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Airbus launched its first A380 in 2007, and since then, the company has built and delivered nearly 200 of the massive aircraft. Over this decade, it has fast become a passenger favorite — from Etihad’s Apartment, to Singapore’s business class and even Malaysia’s economy cabin. It’s safe to say that the largest commercial aircraft has built quite the large fan base.
If you’re one of those fans — or want to try out the A380 for the first time — there haven’t been any good options to find itineraries that specifically include flights operated by the A380. You could check Airbus’ site listing the A380 routes, but you’d be on your own to find and book flight options. If you used ITA Matrix’s advanced routing codes to restrict flight options to only A380 flights, you wouldn’t be successful at finding fares if you needed to make a connection before or after your A380 flight.
Airbus has now solved this issue with its new I Fly A380 website. In addition to having information and photos of the A380 — in case you need to be sold on the benefits of this aircraft — this website helps you easily find A380 flight options and includes a link to book the itinerary you find.
We tested the website to make sure it’s coming up with the best options and fares — checking nonstop, one-stop and two-stop options. The I Fly A380 website found the cheapest published fares on each of the sample itineraries we checked. Although there were slightly less expensive options found through Momondo, beware that some of the OTAs (Online Travel Agencies) that Momondo links to have quite poor customer satisfaction ratings.
While the I Fly A380 website will give you the cheapest A380 fares, you should check flight options on Google Flights so you know how much extra you’re paying to fly the A380.
For example, when I searched Austin (AUS) to Zurich (ZRH) in October, I Fly A380 presented a decent $795 round-trip option. This itinerary included flying Air France A380s both ways across the Atlantic, but the itinerary required two stops each way. When I checked Google Flights for the same dates, I found non-A380 options starting at $680 round-trip with only one stop. In this example, make sure you’re okay with paying the $115 premium and making extra stops to fly the A380.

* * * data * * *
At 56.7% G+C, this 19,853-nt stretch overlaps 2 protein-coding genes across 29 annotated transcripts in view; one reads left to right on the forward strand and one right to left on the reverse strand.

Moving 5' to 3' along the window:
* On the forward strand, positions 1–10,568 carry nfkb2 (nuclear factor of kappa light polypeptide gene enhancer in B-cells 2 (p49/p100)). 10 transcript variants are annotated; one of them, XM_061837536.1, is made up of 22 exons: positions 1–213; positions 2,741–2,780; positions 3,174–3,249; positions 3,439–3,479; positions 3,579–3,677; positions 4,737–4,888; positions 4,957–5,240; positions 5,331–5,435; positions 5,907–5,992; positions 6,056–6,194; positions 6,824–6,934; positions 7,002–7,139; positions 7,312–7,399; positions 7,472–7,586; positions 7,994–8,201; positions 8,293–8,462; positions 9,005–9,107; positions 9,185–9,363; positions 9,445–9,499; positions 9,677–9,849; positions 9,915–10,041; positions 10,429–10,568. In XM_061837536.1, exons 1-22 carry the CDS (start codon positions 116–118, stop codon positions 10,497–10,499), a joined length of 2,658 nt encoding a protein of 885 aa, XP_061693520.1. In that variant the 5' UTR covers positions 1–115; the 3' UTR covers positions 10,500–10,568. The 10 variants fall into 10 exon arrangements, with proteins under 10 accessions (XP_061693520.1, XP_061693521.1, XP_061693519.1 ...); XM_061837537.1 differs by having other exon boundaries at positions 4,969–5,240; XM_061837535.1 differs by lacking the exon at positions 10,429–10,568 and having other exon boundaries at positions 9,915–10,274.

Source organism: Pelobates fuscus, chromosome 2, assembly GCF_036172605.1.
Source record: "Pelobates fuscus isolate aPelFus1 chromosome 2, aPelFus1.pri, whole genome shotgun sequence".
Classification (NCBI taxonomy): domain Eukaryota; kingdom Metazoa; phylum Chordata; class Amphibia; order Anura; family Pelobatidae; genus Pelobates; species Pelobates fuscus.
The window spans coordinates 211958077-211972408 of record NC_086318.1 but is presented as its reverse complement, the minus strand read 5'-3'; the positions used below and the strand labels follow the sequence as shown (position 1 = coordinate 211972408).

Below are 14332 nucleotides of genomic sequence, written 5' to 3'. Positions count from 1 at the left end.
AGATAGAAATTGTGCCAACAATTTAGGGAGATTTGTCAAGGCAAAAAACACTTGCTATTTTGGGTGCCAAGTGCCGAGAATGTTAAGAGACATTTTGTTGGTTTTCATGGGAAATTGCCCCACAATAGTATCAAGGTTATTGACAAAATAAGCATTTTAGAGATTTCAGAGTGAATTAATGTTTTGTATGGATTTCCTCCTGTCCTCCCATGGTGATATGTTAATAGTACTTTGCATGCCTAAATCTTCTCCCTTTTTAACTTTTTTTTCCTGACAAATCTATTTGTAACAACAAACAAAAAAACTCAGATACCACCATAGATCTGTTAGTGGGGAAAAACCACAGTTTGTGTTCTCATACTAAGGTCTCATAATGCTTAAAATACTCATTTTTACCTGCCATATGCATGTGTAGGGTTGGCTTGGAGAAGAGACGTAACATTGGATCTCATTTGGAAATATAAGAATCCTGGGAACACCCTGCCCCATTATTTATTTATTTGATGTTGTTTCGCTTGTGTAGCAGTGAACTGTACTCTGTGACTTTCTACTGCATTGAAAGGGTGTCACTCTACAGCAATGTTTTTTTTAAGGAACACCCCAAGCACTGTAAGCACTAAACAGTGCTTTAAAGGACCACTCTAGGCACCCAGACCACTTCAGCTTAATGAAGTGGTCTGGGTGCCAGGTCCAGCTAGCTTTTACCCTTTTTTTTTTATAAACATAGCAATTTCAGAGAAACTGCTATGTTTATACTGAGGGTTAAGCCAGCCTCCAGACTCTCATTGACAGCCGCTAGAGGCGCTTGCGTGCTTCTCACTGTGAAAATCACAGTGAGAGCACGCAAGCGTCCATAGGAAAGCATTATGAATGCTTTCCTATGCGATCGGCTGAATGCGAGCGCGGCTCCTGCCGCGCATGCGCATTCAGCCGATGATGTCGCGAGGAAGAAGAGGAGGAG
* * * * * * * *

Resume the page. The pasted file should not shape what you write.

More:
Airbus has seen a sharp drop in A380 orders from airlines, even threatening the future of the A380 program. When I toured the A380 production facility in Hamburg earlier this month, it was eerily quiet. Some A380 factory space had even been re-purposed for the much more popular A320 family of aircraft.
Now back to the tool, we noticed that the this Airbus website wisely links you directly to the operating airline’s website for you to book your A380 tickets. Unfortunately, not all of these links worked during our testing, requiring manual searching and finding the A380 options on the airline’s website.
If you’re looking for more detail on just one A380 destination or airline, the website has a landing page for each of the 56 destinations served by A380s and the 13 carriers currently utilizing A380s.
Which carrier’s Airbus A380 is your favorite?
Know before you go.
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